Rustin house
316 W Gay St, West Chester, PA 19380
316 W Gay St, West Chester, PA 19380
Bayard Rustin
bayard rustin

Bayard Rustin House

West Chester, PA

CPCRS is researching one of the childhood homes of Civil Rights leader Bayard Rustin, located in Chester County PA, for a National Register nomination. Bayard Rustin was an organizer and leader of many social movements in the twentieth century, including civil rights and gay rights. He was the primary organizer of the March on Washington and advised Martin Luther King Jr. on nonviolent protest methods. Rustin was raised by his maternal grandparents, Janifer and Julia Rustin, and lived at 316 W Gay Street during his teenage years.

Raised by Quakers, Julia was a member of the local NAACP chapter and a community organizer. The Rustins were central members of the Black West Chester community; their home was a refuge for Black families from the South during the Great Migration and they hosted several Civil Rights leaders including W.E.B. DuBois.The nomination will focus on Rustin’s childhood in West Chester and the influence this environment of community support and activism had on Rustin’s life and later Civil Rights work. While several places in West Chester are named after Rustin—including a park and the high school—this will be the first building in the Historic Register that recognizes his childhood and connection to Chester County.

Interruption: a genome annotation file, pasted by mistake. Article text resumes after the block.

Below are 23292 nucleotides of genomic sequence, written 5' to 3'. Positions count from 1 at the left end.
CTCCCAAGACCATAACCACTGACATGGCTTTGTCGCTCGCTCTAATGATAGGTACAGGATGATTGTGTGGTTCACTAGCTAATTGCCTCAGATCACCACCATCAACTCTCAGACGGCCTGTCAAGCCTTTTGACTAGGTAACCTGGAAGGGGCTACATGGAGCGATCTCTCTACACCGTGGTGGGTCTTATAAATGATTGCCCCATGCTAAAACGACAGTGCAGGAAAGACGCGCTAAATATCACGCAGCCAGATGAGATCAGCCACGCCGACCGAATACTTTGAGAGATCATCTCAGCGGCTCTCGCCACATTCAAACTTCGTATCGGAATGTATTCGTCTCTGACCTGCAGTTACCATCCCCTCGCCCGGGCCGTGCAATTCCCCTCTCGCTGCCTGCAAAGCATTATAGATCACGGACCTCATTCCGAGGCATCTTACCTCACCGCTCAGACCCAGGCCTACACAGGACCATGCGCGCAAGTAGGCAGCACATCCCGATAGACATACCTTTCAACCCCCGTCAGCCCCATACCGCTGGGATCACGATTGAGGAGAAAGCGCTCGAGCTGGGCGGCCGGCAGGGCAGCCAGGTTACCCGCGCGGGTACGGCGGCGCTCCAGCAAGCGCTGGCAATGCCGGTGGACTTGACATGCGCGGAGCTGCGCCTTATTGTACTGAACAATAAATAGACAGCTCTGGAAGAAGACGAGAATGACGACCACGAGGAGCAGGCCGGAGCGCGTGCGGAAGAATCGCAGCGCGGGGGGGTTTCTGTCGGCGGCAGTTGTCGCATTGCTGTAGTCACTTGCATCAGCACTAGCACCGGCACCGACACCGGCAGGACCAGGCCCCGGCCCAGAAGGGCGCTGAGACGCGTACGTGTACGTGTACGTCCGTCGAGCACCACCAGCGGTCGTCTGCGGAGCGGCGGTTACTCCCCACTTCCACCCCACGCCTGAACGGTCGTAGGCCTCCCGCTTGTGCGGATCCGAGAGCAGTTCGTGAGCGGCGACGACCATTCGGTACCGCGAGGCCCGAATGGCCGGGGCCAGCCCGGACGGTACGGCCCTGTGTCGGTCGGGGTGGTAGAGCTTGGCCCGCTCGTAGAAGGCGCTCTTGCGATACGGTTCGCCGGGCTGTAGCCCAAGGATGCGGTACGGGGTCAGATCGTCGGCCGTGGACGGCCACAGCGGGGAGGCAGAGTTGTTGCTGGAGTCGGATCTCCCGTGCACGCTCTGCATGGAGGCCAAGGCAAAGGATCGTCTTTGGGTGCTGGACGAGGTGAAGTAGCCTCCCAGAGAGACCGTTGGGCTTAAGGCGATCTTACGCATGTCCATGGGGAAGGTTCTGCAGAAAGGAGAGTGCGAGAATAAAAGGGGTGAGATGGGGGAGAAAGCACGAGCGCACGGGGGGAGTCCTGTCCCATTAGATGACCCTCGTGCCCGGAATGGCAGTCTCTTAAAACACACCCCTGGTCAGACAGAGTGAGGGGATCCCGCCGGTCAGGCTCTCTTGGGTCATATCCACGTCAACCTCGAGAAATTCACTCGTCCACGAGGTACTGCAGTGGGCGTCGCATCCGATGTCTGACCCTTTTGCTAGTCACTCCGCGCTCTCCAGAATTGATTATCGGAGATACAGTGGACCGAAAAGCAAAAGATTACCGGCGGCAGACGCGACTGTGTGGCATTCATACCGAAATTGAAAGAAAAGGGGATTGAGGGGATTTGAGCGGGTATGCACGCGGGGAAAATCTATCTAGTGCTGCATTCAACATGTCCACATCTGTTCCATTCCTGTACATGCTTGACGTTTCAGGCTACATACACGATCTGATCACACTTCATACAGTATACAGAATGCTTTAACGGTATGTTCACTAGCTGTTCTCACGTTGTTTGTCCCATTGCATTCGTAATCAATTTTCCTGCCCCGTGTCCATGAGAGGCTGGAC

Arden Jordan, MHSP '22

Sellers hall
Sellers hALL
landscape painting

Sellers Hall

Upper Darby, PA

Sellers Hall, located at 150 Hampden Rd., Upper Darby, PA, is one of the few surviving 17th-Century structures in the greater Philadelphia region. Samuel Sellers constructed the house with his brother, George, in 1682-84 upon their settlement in America from Derbyshire, England. Sellers Hall was added to the National Register of Historic Places in 2018 for its significance in domestic architecture and settlement patterns of European settlers, as well as to landmark the Sellers Family legacy in advancing the fields of manufacturing, engineering, and industrial technology. Alongside this legacy is the Sellers Family’s participation in the Underground Railroad networks of Philadelphia, Delaware County, and Upper Darby.